RESTORE THE BALANCE IN THE WATER BALANCE: “The sponge city concept marks a transformative change of China’s water management from the engineering-oriented paradigm to a more holistic and nature-based approach, which aims to strengthen the sustainability of the urban water cycle,” wrote Genevieve Donnellon-May, researcher with the Institute of Water Policy, National University of Singapore (January 2022)

Note to Reader:

The Diplomat is described as the premier international current-affairs magazine for the Asia-Pacific region. Since its launch in 2002, The Diplomat has been dedicated to quality analysis and commentary on events occurring in Asia and around the world. The Diplomat reaches an influential audience of commentators, policymakers and academics with its in-depth treatment of regional issues.

In January 2022, the Diplomat published an article on China’s Sponge Cities, co-authored by Genevieve Donnellon-May and Professor Guangtao Fu. She is a researcher with the Institute of Water Policy (IWP) at the National University of Singapore. He is a professor of water intelligence at the University of Exeter in the United Kingdom.

Are ‘Sponge Cities’ the Answer to Shenzhen’s Water Scarcity?

“Like many other countries, China is facing a multitude of water and water-related challenges, including flooding and droughts, which are linked to climate change. In the past few decades, water-related concerns in China have increased in both intensity and frequency, impacting not only society, but also infrastructure and the environment, resulting in economic losses,” state the authors in their opening paragraph.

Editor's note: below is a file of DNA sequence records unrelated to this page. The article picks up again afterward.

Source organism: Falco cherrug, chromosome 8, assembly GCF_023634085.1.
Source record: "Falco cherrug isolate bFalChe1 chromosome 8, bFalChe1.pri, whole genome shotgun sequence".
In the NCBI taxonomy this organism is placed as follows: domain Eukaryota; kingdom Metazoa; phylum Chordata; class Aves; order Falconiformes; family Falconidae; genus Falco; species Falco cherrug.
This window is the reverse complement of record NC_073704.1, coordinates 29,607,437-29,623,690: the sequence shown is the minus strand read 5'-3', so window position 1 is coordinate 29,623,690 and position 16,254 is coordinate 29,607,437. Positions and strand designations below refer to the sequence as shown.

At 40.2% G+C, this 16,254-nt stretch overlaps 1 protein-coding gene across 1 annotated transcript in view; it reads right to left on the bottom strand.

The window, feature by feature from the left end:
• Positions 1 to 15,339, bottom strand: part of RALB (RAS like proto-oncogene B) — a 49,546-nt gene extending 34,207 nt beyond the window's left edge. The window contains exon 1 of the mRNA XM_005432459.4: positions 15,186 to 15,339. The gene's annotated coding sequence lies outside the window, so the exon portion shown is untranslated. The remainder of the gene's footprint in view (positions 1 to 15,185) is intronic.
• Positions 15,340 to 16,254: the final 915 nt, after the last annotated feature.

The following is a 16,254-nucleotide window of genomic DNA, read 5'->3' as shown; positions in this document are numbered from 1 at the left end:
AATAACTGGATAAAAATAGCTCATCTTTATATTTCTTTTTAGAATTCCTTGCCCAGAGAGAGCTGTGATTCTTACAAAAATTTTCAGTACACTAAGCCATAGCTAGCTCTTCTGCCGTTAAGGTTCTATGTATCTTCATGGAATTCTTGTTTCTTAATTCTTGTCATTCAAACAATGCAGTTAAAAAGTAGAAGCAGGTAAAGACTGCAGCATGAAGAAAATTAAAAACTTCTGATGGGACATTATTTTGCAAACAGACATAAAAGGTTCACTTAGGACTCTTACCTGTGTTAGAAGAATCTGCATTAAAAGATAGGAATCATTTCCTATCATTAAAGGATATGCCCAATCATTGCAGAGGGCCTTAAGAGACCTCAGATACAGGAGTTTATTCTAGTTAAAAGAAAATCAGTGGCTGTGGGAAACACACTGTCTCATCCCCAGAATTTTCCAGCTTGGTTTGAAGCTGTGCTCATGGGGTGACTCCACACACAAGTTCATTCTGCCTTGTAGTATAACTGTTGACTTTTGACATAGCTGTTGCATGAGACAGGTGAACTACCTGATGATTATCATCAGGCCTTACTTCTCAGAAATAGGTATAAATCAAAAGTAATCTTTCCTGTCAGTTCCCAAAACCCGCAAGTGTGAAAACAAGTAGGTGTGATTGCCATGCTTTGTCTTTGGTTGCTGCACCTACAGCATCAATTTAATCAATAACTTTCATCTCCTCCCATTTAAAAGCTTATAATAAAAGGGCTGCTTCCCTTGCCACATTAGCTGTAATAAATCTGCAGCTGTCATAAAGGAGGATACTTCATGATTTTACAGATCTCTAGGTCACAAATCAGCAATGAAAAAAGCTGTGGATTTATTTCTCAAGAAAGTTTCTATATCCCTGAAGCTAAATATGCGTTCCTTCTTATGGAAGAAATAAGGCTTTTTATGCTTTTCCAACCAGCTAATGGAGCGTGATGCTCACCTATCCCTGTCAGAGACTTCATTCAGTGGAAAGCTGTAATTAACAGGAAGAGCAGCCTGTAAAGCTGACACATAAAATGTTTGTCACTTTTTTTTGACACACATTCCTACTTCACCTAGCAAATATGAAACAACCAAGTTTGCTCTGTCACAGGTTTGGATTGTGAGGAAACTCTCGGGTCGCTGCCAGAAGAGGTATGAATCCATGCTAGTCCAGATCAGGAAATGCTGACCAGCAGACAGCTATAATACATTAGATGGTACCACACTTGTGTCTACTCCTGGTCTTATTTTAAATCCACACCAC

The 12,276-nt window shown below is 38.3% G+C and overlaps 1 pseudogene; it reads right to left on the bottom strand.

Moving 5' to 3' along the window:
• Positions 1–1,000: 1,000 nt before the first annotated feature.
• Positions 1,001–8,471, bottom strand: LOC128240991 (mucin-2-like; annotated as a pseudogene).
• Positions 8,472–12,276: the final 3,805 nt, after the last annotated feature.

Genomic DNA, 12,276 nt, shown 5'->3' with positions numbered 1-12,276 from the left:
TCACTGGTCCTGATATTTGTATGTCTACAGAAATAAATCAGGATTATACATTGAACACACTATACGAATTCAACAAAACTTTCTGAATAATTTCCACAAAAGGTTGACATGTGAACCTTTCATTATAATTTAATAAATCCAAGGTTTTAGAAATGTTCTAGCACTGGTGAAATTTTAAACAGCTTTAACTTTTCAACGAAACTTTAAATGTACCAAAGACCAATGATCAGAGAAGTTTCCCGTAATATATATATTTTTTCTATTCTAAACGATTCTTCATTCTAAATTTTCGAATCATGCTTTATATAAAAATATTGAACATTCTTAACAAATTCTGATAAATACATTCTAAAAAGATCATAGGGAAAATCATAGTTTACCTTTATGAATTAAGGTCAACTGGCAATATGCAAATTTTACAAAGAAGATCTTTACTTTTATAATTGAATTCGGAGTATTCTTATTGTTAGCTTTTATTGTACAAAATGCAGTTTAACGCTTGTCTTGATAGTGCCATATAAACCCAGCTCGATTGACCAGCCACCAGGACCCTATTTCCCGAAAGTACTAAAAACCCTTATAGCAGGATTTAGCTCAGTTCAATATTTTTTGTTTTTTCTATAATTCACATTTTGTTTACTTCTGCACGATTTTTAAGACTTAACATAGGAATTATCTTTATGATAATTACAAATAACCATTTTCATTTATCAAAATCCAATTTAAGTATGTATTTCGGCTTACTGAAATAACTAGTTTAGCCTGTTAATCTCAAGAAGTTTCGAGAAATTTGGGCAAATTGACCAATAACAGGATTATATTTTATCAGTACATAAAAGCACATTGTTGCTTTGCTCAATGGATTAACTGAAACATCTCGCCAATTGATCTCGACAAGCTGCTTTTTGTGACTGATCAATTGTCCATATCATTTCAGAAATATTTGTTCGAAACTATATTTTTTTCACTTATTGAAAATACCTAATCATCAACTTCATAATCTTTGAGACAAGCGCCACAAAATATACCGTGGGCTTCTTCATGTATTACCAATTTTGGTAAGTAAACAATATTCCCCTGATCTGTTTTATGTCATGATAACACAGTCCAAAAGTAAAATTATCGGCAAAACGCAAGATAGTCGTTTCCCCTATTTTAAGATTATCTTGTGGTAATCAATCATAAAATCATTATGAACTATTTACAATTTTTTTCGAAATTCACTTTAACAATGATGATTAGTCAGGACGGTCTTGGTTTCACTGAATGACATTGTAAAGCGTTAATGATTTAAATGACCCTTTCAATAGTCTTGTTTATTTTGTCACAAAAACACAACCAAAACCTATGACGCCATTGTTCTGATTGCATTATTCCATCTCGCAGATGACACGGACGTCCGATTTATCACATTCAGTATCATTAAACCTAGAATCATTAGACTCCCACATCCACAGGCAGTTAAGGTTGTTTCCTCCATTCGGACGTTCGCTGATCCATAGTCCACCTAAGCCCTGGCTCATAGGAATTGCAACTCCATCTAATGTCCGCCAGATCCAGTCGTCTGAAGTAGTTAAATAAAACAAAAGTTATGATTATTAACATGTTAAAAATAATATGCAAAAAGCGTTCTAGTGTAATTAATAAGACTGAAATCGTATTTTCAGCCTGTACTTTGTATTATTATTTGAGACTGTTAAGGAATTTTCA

Drought Impacts China’s “Tech Hub”

The article’s spotlight is on Shenzhen, a city of 17.5 million residents in southern China. Shenzhen is the fourth most populous city proper in China. The city is often referred to as “China’s tech hub”. Shenzhen is facing its worst drought on record. The authors pose this question, Can authorities find a holistic, long-term solution?

They provide this context: “Sponge cities have been promoted by the central government as a sustainable solution for urban water problems in China. In a sponge city, nature-based solutions are implemented to infiltrate, retain, and store stormwater for future water use. Are sponge cities the solution to prevent droughts and the most severe scenario – “Day Zero” – in Shenzhen?”

Restore the Balance in the Water Balance

The article draws attention to the need to look at all aspects of the water cycle: “The construction of sponge cities aims to prevent flooding from 100-year storm events, but no clear targets for drought management have been put in place. As a result, green measures are purely perceived as an approach for flood risk reduction, without addressing the needs for water demand management and water reuse. To mitigate these concerns, the construction of sponge cities should be configured for wider benefits in drought and flood management.”

To Learn More:

To read the complete article, download a PDF copy of Are ‘Sponge Cities’ the Answer to Shenzhen’s Water Scarcity? 



Adjusting to a Changing Water Cycle in British Columbia: Longer, drier summers & warmer, wetter winters

On the weekend of November 13-14, 2021 the southwest corner of British Columbia was pounded by an epic atmospheric river. Landslides and rampaging rivers severed all highway connections between the Lower Mainland and the Interior of the province.

Barely 48 hours later (on November 17, 2021), the Partnership for Water Sustainability’s Kim Stephens delivered the keynote address at an operator educational event organized by the BC Water & Waste Association (BCWWA). Held in New Westminster, the BCWWA event was distinguished by the fact that it was not a Zoom webinar.